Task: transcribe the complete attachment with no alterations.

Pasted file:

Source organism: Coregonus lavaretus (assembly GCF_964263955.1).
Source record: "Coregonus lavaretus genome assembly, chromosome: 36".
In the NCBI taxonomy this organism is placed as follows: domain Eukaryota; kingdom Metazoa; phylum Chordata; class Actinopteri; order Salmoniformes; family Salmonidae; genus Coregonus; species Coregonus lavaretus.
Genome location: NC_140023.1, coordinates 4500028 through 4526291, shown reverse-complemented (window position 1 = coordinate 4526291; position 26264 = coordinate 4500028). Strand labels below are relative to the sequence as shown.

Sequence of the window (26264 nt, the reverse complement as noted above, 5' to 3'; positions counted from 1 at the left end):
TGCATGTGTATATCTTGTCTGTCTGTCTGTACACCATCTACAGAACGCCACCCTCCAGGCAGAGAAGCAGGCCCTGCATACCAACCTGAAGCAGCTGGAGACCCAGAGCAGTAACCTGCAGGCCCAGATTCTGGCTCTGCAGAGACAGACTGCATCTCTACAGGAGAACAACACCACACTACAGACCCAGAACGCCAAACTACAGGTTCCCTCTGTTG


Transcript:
Source organism: Coregonus lavaretus (assembly GCF_964263955.1).
Source record: "Coregonus lavaretus genome assembly, chromosome: 36".
In the NCBI taxonomy this organism is placed as follows: domain Eukaryota; kingdom Metazoa; phylum Chordata; class Actinopteri; order Salmoniformes; family Salmonidae; genus Coregonus; species Coregonus lavaretus.
Genome location: NC_140023.1, coordinates 4500028 through 4526291, shown reverse-complemented (window position 1 = coordinate 4526291; position 26264 = coordinate 4500028). Strand labels below are relative to the sequence as shown.

Sequence of the window (26264 nt, the reverse complement as noted above, 5' to 3'; positions counted from 1 at the left end):
TGCATGTGTATATCTTGTCTGTCTGTCTGTACACCATCTACAGAACGCCACCCTCCAGGCAGAGAAGCAGGCCCTGCATACCAACCTGAAGCAGCTGGAGACCCAGAGCAGTAACCTGCAGGCCCAGATTCTGGCTCTGCAGAGACAGACTGCATCTCTACAGGAGAACAACACCACACTACAGACCCAGAACGCCAAACTACAGGTTCCCTCTGTTG